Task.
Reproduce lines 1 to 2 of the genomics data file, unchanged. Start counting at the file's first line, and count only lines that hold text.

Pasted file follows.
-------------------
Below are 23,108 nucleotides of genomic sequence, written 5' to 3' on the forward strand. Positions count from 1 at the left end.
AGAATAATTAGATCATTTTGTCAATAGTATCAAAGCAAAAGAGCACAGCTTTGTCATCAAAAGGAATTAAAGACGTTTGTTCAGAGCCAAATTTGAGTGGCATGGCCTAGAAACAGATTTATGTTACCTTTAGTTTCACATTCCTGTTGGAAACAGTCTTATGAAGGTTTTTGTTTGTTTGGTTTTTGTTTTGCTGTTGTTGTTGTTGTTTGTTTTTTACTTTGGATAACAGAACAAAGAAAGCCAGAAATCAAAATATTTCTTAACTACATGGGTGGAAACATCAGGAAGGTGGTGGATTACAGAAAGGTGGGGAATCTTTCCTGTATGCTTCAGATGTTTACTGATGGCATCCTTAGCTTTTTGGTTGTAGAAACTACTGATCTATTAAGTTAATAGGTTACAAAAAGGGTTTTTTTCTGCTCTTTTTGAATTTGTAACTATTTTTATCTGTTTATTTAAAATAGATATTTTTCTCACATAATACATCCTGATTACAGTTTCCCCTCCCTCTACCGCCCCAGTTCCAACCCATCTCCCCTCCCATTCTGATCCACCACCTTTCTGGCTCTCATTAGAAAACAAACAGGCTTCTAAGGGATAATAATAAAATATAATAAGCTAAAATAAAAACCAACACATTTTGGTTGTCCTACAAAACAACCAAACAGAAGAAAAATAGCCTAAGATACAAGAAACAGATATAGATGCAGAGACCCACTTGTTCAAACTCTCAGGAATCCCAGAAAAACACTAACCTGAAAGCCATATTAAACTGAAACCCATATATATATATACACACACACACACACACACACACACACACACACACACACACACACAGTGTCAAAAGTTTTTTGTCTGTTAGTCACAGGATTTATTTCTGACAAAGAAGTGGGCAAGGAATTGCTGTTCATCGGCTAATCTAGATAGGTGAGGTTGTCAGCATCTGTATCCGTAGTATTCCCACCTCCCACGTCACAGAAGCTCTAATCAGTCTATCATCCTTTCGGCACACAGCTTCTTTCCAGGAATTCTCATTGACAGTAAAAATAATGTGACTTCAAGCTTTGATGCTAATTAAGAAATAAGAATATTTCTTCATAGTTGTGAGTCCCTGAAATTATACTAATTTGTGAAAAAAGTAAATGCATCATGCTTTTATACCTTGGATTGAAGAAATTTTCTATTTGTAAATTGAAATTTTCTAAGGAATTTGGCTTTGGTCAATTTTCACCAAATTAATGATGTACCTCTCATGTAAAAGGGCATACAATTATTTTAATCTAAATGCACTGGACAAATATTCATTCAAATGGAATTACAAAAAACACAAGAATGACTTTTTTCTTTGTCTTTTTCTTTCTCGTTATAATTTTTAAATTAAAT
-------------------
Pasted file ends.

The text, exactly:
Below are 23,108 nucleotides of genomic sequence, written 5' to 3' on the forward strand. Positions count from 1 at the left end.
AGAATAATTAGATCATTTTGTCAATAGTATCAAAGCAAAAGAGCACAGCTTTGTCATCAAAAGGAATTAAAGACGTTTGTTCAGAGCCAAATTTGAGTGGCATGGCCTAGAAACAGATTTATGTTACCTTTAGTTTCACATTCCTGTTGGAAACAGTCTTATGAAGGTTTTTGTTTGTTTGGTTTTTGTTTTGCTGTTGTTGTTGTTGTTTGTTTTTTACTTTGGATAACAGAACAAAGAAAGCCAGAAATCAAAATATTTCTTAACTACATGGGTGGAAACATCAGGAAGGTGGTGGATTACAGAAAGGTGGGGAATCTTTCCTGTATGCTTCAGATGTTTACTGATGGCATCCTTAGCTTTTTGGTTGTAGAAACTACTGATCTATTAAGTTAATAGGTTACAAAAAGGGTTTTTTTCTGCTCTTTTTGAATTTGTAACTATTTTTATCTGTTTATTTAAAATAGATATTTTTCTCACATAATACATCCTGATTACAGTTTCCCCTCCCTCTACCGCCCCAGTTCCAACCCATCTCCCCTCCCATTCTGATCCACCACCTTTCTGGCTCTCATTAGAAAACAAACAGGCTTCTAAGGGATAATAATAAAATATAATAAGCTAAAATAAAAACCAACACATTTTGGTTGTCCTACAAAACAACCAAACAGAAGAAAAATAGCCTAAGATACAAGAAACAGATATAGATGCAGAGACCCACTTGTTCAAACTCTCAGGAATCCCAGAAAAACACTAACCTGAAAGCCATATTAAACTGAAACCCATATATATATATACACACACACACACACACACACACACACACACACACACACACACACAGTGTCAAAAGTTTTTTGTCTGTTAGTCACAGGATTTATTTCTGACAAAGAAGTGGGCAAGGAATTGCTGTTCATCGGCTAATCTAGATAGGTGAGGTTGTCAGCATCTGTATCCGTAGTATTCCCACCTCCCACGTCACAGAAGCTCTAATCAGTCTATCATCCTTTCGGCACACAGCTTCTTTCCAGGAATTCTCATTGACAGTAAAAATAATGTGACTTCAAGCTTTGATGCTAATTAAGAAATAAGAATATTTCTTCATAGTTGTGAGTCCCTGAAATTATACTAATTTGTGAAAAAAGTAAATGCATCATGCTTTTATACCTTGGATTGAAGAAATTTTCTATTTGTAAATTGAAATTTTCTAAGGAATTTGGCTTTGGTCAATTTTCACCAAATTAATGATGTACCTCTCATGTAAAAGGGCATACAATTATTTTAATCTAAATGCACTGGACAAATATTCATTCAAATGGAATTACAAAAAACACAAGAATGACTTTTTTCTTTGTCTTTTTCTTTCTCGTTATAATTTTTAAATTAAAT